Earlier versions of mAPI (formerly known as the Merchant API) solved some key issues such as billing and sending transactions directly to the miner. Getting responses from miners about acceptance is easy as it can be a direct response to the submit request. However, there are events that occur after this user-miner connection is closed, e.g. B. Receiving an SPV proof when the transaction is integrated into a block. We introduced a rudimentary mechanism to get updates by querying mAPI for transaction status. However, this is inefficient and time sensitive for a particular use case dealing with double spend attempts so a better mechanism was required.
Enter the push model. Registering for an event callback is a common programming paradigm. SPV channels enable this for user-miner interaction. When you register for a callback, you usually need to provide a URL to which the callback will always be active. This is unlikely to be able to be provided by cellphone users.
Enter SPV channels. A hosted service (or self-hosted if you prefer) that acts as a channel for the user to receive messages. If the user is online, they will receive the messages immediately. When offline, the messages will be saved and forwarded as soon as the user goes online. In fact, the first internal version of SPV channels was unimaginatively referred to as “Store and Forward”.
So the workflow looks something like this:
1. Customers and dealers can find each other via the Paymail service identification. and establish bidirectional encrypted communication via SPV channels.
2. Merchant finds a miner’s mAPI via MinerID.
3. Merchant requests a fee offer from the miner via mAPI.
4.Merchant sends the customer a transaction specification via BIP270 with the required fee, payment amount and other requirements for the transaction.
5. The customer sends the transaction (possibly together with Merkle proofs and other requested information) to the merchant.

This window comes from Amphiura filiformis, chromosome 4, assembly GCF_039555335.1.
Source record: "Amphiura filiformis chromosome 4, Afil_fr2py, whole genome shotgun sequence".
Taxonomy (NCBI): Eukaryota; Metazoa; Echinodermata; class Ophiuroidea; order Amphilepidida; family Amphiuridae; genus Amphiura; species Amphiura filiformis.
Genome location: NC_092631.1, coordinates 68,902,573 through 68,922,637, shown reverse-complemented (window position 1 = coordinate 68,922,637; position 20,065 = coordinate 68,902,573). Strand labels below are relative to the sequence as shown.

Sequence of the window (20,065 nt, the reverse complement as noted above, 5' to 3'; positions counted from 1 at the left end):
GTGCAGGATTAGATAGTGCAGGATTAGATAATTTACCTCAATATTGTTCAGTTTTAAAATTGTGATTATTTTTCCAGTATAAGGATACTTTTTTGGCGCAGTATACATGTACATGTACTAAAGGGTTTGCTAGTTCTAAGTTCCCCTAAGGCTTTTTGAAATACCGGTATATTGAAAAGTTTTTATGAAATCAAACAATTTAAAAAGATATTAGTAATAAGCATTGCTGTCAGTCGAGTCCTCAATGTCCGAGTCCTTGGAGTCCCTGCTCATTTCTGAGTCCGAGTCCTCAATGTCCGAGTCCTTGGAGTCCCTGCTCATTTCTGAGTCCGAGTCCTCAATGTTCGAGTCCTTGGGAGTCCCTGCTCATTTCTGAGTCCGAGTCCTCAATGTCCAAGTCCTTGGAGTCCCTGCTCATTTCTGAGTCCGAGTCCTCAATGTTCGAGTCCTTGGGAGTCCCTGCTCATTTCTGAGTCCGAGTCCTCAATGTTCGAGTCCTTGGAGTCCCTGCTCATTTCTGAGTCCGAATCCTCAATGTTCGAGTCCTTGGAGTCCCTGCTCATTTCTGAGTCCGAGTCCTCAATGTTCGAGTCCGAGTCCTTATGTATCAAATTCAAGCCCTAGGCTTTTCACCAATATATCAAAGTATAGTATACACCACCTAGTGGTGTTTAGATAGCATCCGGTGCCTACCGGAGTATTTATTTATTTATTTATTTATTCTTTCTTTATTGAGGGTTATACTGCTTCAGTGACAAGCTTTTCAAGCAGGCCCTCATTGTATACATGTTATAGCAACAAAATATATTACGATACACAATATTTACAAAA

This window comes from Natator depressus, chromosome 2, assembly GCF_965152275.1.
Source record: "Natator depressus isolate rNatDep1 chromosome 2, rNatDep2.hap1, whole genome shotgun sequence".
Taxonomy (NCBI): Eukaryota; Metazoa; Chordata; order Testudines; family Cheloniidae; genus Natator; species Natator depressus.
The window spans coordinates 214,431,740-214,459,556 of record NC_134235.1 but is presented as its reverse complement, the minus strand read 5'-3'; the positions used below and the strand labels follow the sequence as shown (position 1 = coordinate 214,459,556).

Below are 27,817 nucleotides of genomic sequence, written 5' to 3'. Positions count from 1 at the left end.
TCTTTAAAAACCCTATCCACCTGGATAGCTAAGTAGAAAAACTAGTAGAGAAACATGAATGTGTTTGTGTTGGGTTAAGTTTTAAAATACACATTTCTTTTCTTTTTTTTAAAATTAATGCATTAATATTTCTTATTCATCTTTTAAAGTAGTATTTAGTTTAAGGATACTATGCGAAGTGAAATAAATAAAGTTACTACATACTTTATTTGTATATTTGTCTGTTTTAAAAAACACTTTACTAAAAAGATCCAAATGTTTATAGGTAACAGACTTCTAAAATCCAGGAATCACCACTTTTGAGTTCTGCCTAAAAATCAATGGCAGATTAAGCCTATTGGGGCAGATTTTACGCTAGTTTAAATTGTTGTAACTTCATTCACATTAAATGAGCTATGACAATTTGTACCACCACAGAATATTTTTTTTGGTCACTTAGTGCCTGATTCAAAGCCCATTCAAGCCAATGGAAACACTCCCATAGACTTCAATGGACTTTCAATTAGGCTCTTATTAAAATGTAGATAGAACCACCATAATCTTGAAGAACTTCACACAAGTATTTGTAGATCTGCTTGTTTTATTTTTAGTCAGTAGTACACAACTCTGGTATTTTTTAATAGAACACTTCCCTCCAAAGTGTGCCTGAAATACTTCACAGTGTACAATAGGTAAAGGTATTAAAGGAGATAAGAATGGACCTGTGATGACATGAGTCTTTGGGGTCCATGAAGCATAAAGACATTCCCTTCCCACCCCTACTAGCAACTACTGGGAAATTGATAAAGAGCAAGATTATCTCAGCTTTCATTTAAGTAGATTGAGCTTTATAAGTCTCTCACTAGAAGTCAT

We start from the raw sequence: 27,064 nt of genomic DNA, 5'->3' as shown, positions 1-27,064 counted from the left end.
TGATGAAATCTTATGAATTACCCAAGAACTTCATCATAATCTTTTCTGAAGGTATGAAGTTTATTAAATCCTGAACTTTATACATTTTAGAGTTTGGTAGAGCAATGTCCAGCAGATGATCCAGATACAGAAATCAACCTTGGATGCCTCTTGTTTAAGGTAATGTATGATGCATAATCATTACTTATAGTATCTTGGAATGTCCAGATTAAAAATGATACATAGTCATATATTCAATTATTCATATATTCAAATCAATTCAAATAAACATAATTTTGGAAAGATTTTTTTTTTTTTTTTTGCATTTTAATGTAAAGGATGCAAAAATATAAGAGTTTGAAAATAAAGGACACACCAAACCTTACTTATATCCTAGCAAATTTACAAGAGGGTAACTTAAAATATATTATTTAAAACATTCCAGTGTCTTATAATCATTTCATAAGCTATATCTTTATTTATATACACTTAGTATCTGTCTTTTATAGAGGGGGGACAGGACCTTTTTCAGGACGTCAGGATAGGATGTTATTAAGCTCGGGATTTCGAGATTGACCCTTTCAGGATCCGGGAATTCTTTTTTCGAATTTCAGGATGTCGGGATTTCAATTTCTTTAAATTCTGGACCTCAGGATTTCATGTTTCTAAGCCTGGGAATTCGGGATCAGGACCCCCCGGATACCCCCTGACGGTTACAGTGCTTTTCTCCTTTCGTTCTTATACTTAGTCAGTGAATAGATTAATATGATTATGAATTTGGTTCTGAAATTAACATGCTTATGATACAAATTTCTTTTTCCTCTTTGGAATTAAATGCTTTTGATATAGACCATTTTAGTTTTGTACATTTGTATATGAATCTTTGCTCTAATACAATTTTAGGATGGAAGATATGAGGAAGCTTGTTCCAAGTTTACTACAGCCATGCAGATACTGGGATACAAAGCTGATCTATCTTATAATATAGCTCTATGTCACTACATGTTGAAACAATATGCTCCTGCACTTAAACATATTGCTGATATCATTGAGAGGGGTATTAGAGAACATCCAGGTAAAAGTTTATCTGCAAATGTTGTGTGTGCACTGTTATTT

6.Merchant sends the transaction to Miner via mAPI and registers an SPV channel URL for callbacks.
7. If a duplicate issue is detected, the miner will send a message to the SPV channel which the trader will immediately receive when online.
8. As soon as the transaction is summarized in a block, the miner sends a Merkle proof to the SPV channel, which the merchant’s wallet can retrieve and save in its database.
9. Optionally, the retailer sends the Merkle proof back to the customer via his SPV channel.
Who pays for all of these services?
In the early days, the cost of running these services will likely be minimal, so someone is likely to offer them for free. But at some point the cost of such hosted services will add up. Wallets, miners, and payment processors can cover some of these costs as part of their service offering.
But there is another option. There are a number of new services here, so it’s worth listing them:
1. Hosted Paymail
2.Hosted SPV Channels Service (can be provided by the paymail provider)
3.Merkle proof delivery (not necessarily from the miner mining the transaction)
4. Duplicate expense notification (can monitor one or more miners for you)
It will be interesting to see how the Bitcoin SV ecosystem evolves and what types of companies choose to offer these services.
For some reason, suppose you request each of the 4 services from 4 different service providers. All are services that are provided as part of a transaction. This is a perfect use case for adding nano payment expenses to a transaction. One or ten satoshis to each service provider for a one-time service with no implicit commitment to anyone, which creates a strong incentive for them to provide the service well.
The future of SPV channels
The first implementation of SPV channels published today provides the basic framework and is currently only optimized for the desktop. Our short-term priorities are to provide mobile client libraries that use the push capabilities of iOS and Android devices. Further integrations with Paymail are required, and of course we need horizontally scalable implementations. We can definitely see that there is a lot of demand for a combined channel / paymail hosted service and we look forward to seeing who will be the first to offer it.
The future of SPV workflows
In what we unveiled today, we have offered solutions to the blocking problems for the entire SPV workflow. Many of these solutions can be improved and optimized, but the end-to-end use case is currently possible with these components. We assume that this entire workflow will be discussed a lot by the Bitcoin SV business operators and possibly changes or full alternatives will be proposed and accepted. For now, however, we have a foundation, a starting point, that consumer-facing product developers can immediately build on.